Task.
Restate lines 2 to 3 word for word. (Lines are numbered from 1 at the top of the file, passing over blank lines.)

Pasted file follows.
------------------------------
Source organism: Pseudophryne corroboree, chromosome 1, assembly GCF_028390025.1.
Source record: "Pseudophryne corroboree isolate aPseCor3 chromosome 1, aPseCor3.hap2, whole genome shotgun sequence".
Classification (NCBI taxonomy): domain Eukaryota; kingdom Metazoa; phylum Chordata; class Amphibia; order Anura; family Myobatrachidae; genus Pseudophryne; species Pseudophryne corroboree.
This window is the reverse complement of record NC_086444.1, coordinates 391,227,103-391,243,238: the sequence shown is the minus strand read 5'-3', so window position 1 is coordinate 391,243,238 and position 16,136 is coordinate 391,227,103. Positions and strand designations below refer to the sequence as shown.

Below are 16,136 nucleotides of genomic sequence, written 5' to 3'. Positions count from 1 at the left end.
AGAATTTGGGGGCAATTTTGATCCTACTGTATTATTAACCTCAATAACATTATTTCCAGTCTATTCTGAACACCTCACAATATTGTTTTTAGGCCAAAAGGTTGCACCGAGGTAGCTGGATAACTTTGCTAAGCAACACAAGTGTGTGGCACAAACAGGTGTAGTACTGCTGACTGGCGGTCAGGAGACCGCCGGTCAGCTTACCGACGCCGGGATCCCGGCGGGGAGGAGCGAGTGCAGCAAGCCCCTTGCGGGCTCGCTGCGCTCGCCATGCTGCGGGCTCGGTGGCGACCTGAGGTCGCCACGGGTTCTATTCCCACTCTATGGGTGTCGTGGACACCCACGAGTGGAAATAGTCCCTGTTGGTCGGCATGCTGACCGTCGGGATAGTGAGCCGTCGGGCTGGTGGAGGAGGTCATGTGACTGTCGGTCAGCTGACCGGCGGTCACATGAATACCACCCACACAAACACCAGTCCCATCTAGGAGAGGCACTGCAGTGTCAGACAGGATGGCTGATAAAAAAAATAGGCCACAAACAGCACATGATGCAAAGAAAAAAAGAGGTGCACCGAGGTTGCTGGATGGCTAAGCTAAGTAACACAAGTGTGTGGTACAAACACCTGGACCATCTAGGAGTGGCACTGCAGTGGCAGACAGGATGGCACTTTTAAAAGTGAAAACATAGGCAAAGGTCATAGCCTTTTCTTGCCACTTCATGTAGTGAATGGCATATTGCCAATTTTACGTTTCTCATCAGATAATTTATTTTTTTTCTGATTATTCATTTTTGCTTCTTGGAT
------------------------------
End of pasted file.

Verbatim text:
Source record: "Pseudophryne corroboree isolate aPseCor3 chromosome 1, aPseCor3.hap2, whole genome shotgun sequence".
Classification (NCBI taxonomy): domain Eukaryota; kingdom Metazoa; phylum Chordata; class Amphibia; order Anura; family Myobatrachidae; genus Pseudophryne; species Pseudophryne corroboree.